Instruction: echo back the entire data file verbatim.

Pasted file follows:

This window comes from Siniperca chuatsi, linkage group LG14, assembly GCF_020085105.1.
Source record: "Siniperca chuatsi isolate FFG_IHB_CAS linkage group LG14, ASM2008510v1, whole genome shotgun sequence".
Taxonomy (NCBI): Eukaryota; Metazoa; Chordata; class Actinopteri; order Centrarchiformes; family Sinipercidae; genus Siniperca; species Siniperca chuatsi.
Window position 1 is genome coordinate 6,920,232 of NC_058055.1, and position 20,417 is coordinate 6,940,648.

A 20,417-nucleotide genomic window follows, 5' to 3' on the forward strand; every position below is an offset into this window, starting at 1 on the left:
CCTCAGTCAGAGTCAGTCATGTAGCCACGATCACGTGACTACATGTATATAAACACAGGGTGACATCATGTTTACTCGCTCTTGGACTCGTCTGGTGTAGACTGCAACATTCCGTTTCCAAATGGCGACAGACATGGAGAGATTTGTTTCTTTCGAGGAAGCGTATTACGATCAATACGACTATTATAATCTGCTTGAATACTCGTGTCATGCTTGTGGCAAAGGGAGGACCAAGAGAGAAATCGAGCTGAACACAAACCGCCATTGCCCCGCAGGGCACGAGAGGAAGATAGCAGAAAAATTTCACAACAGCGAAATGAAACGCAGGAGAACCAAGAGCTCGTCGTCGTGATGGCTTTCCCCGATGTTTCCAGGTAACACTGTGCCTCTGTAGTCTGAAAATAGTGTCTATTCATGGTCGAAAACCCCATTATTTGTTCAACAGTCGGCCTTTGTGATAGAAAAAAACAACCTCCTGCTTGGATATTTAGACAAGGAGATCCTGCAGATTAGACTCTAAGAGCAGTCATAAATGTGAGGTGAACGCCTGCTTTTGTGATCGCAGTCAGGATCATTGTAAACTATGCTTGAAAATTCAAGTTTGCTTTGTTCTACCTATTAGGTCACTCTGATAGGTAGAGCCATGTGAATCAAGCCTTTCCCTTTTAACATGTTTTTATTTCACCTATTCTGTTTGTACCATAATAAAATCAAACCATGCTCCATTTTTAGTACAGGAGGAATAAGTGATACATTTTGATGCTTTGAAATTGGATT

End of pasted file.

This window comes from Siniperca chuatsi, linkage group LG14, assembly GCF_020085105.1.
Source record: "Siniperca chuatsi isolate FFG_IHB_CAS linkage group LG14, ASM2008510v1, whole genome shotgun sequence".
Taxonomy (NCBI): Eukaryota; Metazoa; Chordata; class Actinopteri; order Centrarchiformes; family Sinipercidae; genus Siniperca; species Siniperca chuatsi.
Window position 1 is genome coordinate 6,920,232 of NC_058055.1, and position 20,417 is coordinate 6,940,648.

A 20,417-nucleotide genomic window follows, 5' to 3' on the forward strand; every position below is an offset into this window, starting at 1 on the left:
CCTCAGTCAGAGTCAGTCATGTAGCCACGATCACGTGACTACATGTATATAAACACAGGGTGACATCATGTTTACTCGCTCTTGGACTCGTCTGGTGTAGACTGCAACATTCCGTTTCCAAATGGCGACAGACATGGAGAGATTTGTTTCTTTCGAGGAAGCGTATTACGATCAATACGACTATTATAATCTGCTTGAATACTCGTGTCATGCTTGTGGCAAAGGGAGGACCAAGAGAGAAATCGAGCTGAACACAAACCGCCATTGCCCCGCAGGGCACGAGAGGAAGATAGCAGAAAAATTTCACAACAGCGAAATGAAACGCAGGAGAACCAAGAGCTCGTCGTCGTGATGGCTTTCCCCGATGTTTCCAGGTAACACTGTGCCTCTGTAGTCTGAAAATAGTGTCTATTCATGGTCGAAAACCCCATTATTTGTTCAACAGTCGGCCTTTGTGATAGAAAAAAACAACCTCCTGCTTGGATATTTAGACAAGGAGATCCTGCAGATTAGACTCTAAGAGCAGTCATAAATGTGAGGTGAACGCCTGCTTTTGTGATCGCAGTCAGGATCATTGTAAACTATGCTTGAAAATTCAAGTTTGCTTTGTTCTACCTATTAGGTCACTCTGATAGGTAGAGCCATGTGAATCAAGCCTTTCCCTTTTAACATGTTTTTATTTCACCTATTCTGTTTGTACCATAATAAAATCAAACCATGCTCCATTTTTAGTACAGGAGGAATAAGTGATACATTTTGATGCTTTGAAATTGGATT